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Basic Photo Corrections

  • May 15, 2006
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This chapter is from the book

Adobe Photoshop and Adobe ImageReady include a variety of tools and commands for improving the quality of a photographic image. This lesson steps you through the process of acquiring, resizing, and retouching a photo intended for a print layout. The same workflow applies to Web images.

In this lesson, you’ll learn how to do the following:

  • Choose the correct resolution for a scanned photograph.
  • Crop an image to final size.
  • Adjust the tonal range of an image.
  • Remove a color cast from an image Auto Color correction.
  • Adjust the saturation and brightness of isolated areas of an image using the Sponge and Dodge tools.
  • Apply the Unsharp Mask filter to finish the photo-retouching process.
  • Save an Adobe Photoshop file in a format that can be used by a page-layout program.

This lesson will take about an hour to complete. The lesson is intended for Adobe Photoshop, but information on how to perform tasks in Adobe ImageReady is included where appropriate. Because ImageReady permanently converts 16-bit files into 8-bit files when you open them, it’s recommended that you do this lesson in Photoshop.

If needed, remove the previous lesson folder from your hard drive, and copy the Lesson03 folder onto it. As you work on this lesson, you’ll overwrite the start files. If you need to restore the start files, copy them from the Adobe Photoshop CS Classroom in a Book CD.

Strategy for retouching

You can retouch photographic images in ways once available only to highly trained specialists. You can correct problems in color quality and tonal range created during the original photography or during image scanning. You can also correct problems in composition and sharpen the overall focus of the image.

Photoshop provides a comprehensive set of color-correction tools for adjusting the color and tone of individual images. ImageReady has a more basic set of color-correction tools, including Levels, Auto Levels, Brightness/Contrast, Hue/Saturation, Desaturation, Invert, Variations, and the Unsharp Mask filter.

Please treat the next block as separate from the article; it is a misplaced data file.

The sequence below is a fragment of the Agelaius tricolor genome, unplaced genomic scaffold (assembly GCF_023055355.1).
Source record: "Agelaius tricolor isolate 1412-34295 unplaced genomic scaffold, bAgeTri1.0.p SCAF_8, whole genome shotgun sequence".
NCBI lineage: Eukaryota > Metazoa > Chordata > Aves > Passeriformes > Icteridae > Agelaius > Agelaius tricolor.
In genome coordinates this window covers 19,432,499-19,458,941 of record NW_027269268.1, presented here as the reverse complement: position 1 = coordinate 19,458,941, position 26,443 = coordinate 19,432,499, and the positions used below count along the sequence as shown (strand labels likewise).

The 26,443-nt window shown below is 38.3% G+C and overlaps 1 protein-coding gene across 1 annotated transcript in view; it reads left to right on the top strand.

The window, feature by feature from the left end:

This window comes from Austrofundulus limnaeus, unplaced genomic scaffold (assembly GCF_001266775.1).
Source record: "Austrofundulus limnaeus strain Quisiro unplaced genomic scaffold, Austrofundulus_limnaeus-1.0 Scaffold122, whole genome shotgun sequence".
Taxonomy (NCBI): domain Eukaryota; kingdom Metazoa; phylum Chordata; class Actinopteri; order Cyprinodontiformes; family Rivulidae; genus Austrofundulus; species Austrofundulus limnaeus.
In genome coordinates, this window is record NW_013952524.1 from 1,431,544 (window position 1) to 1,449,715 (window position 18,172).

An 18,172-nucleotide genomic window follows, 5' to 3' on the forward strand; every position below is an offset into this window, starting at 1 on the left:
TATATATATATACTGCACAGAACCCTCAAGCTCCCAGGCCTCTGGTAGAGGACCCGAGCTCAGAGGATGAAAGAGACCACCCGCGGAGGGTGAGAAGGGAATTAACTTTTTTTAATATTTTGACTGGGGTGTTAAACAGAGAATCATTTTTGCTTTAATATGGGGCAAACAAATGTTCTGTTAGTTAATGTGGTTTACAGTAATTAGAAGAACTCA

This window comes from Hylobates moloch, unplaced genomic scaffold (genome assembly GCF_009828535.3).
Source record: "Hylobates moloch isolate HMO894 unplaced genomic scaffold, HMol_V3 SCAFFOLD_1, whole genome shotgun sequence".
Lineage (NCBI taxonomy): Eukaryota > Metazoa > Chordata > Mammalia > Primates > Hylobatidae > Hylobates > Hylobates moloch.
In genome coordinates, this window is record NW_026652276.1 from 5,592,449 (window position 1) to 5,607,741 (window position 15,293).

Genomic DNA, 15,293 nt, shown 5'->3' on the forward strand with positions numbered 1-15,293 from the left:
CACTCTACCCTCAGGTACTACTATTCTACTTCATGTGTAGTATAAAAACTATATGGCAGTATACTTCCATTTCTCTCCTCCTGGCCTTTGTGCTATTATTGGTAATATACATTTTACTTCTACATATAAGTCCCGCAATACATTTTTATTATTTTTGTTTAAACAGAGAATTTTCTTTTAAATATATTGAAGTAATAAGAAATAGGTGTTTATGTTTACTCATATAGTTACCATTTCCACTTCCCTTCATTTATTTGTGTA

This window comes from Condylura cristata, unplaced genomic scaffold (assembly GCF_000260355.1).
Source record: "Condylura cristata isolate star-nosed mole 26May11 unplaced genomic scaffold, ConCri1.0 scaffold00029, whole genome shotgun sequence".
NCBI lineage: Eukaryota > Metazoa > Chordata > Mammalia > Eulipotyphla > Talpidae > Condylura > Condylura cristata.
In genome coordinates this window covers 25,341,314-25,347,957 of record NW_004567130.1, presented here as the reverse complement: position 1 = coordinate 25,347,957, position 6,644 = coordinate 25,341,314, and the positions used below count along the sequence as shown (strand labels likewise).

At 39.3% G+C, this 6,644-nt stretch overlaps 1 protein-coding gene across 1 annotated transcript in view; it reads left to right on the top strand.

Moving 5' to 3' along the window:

Organizing an efficient sequence of tasks

Most retouching follows these eight general steps:

  • Duplicating the original image or scan. (Always work in a copy of the image file, so that you can recover the original later if necessary.)
  • Checking the scan quality and making sure that the resolution is appropriate for the way you will use the image.
  • Cropping the image to final size and orientation.
  • Repairing flaws in scans of damaged photographs (such as rips, dust, or stains)
  • Adjusting the overall contrast or tonal range of the image.
  • Removing any color casts.
  • Adjusting the color and tone in specific parts of the image to bring out highlights, midtones, shadows, and desaturated colors.
  • Sharpening the overall focus of the image.

Usually, you should complete these processes in the order listed above. Otherwise, the results of one process may cause unintended changes to other aspects of the image, making it necessary for you to redo some of your work.

Later in this book, you’ll get experience using adjustment layers, which is another technique that gives you great flexibility to try out different correction settings without risking damage to the original image.

Adjusting your process for intended uses

The retouching techniques you apply to an image depend in part on how you will use the image. Whether an image is intended for black-and-white publication on newsprint or for full-color Internet distribution affects everything from the resolution of the initial scan to the type of tonal range and color correction that the image requires. Photoshop supports the CMYK color mode for preparing an image to be printed using process colors, as well as RGB and other color modes. ImageReady supports only RGB mode, used for on-screen display.

To illustrate one application of retouching techniques, this lesson takes you through the steps of correcting a photograph intended for four-color print publication.

For more information about CMYK and RGB color modes, see Lesson 20, “Producing and Printing Consistent Color.”

Original image

Image cropped and retouched

Image placed into page layout

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